Rihanna's Album 'ANTI' Isn't About Chris Brown & Thinking That It Is Undermines Her Personal Journey
On Wednesday, a certain pop star (sort of) surprised us all when Rihanna dropped her long-awaited eighth album ANTI on Tidal. But it came as no surprise to me that, shortly after it was released, everyone was trying to figure out whether or not Rihanna was singing about her ex, Chris Brown. Or maybe Leonardo DiCaprio or Travis Scott or Drake. You know, anyone she's rumored to have dated since Brown. The topic of love is clearly on her mind, coming up often on the 13 tracks in many different forms. She's looking for it; she's missing it; she's confused by it; she may even be in it. But these notions of love don't seem pointed at anyone in particular. This is because ANTI is Rihanna's most personal album, and it's about her — nobody else. It's insulting to assume otherwise.
Rihanna definitely isn't detailing lost scarves and plaid shirt days that point to a particular suitor. Instead, this "you" she's singing about seems more generic, created just for these songs. This is new for Rihanna, whose entire catalogue of music is meant for dancing, not headphone listening. This album doesn't have any dance tracks that pump up the BPMs (though, there will surely be remixes in the near future). This isn't the RiRi you remember from her 2012 album, Unapologetic, which featured the Sia-penned hit "Diamonds." This isn't even the girl who gave you "B*tch Better Have My Money" nearly a year ago — a song that didn't make the ANTI tracklist. This is a quieter, more laidback, mature Rihanna.
She's made an actual album that doesn't rely on singles to carry it, but instead on this idea that you'll listen all the way through. And actively listen, paying attention to the words that she's singing, which focus on her finding herself. Yes, this time around, Rihanna has something to say. Plus, she doesn't waste any time saying it, kicking the album off with "Consideration," a song that has her proclaiming, "I got to do things my own way, darling." She talks about being disrespected, while also asking, "Darling, would you mind giving my reflection a break from the pain it’s feeling now?" But this isn't a plea; this sounds like someone whose made up her mind. It's time for her to move on, and she needs you to know that she's going to do just that, whether you like it or not.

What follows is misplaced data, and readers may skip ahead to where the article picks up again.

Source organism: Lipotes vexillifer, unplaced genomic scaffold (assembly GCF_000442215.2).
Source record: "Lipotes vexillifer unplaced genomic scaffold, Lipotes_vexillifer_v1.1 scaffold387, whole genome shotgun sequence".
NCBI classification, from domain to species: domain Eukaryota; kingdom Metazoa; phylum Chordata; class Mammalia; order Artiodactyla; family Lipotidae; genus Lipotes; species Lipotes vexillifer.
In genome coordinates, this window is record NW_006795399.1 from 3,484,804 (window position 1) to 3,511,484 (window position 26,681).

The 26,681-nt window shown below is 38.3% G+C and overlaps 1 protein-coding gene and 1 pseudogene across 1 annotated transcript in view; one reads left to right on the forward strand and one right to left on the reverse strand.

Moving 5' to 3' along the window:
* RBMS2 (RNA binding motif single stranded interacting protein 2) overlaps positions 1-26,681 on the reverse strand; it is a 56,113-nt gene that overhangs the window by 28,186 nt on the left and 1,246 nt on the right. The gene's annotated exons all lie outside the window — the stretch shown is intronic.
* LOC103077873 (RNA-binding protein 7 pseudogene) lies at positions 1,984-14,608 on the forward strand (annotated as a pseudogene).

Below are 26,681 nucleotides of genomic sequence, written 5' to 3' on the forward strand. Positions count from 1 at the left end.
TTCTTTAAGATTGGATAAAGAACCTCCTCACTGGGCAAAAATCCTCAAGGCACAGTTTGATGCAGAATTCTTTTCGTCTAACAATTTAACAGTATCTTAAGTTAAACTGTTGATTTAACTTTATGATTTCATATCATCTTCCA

And with that decision to try something new, she inadvertently says goodbye to the past, asking us all to consider who she is now, not who she once was. On her cover of Tame Impala's 2015 track "New Person, Same Old Mistakes" — renamed "Same Ol' Mistakes" for ANTI — Rihanna sings that she's a "brand new person," but that doesn't mean she's not making some of her old mistakes. In the same breath though, she sings "Stop thinking you're the only option." It's a kiss-off to those mistakes she made before, and, of course, it will be hard not to imagine that this is aimed directly at Brown. However, it waters down the message to assume that this song is for him — no, this song is for her, and any other woman who has been through an abusive or trying relationship. It's a personal anthem for the masses that makes it clear that it's not easy to forget the past, but you do need to come to terms with it.
Rihanna seems to have been on this enlightenment train way before ANTI dropped, choosing to speak about the night Brown assaulted her in a way that shows she's been reflecting on it. Rihanna's always had a tricky relationship with feminism, mostly in that many think she's bad for it. But, in these pre-ANTI interviews, she seemed ready to not only be seen, but to be heard, expressing her views on how women can rise up. Rihanna opened up to Vanity Fair about love and relationships, sounding older, wiser as she talked about women settling for the wrong man. "I will wait forever if I have to … but that’s OK. You have to be screwed over enough times to know," she said. "But now I’m hoping for more than these guys can actually give."
Rihanna told the New York Times that she was putting work before men. ‘‘Guys need attention,’’ she explained. ‘‘They need that nourishment, that little stroke of the ego that gets them by every now and then. I’ll give it to my family, I’ll give it to my work — but I will not give it to a man right now.’’ That ideal seems to ring true on the album, which has her on an emotional roller coaster that gets at the pain, the joy, the confusion that love can cause. But this honesty shows strength. Rihanna's not doing this for anyone else but herself.
There are a lot of things that have changed since Brown entered Rihanna's life, specifically that the pop star has come into her own and grown beyond her ties to him, personally and musically. We need to acknowledge that and move on — for her sake and ours.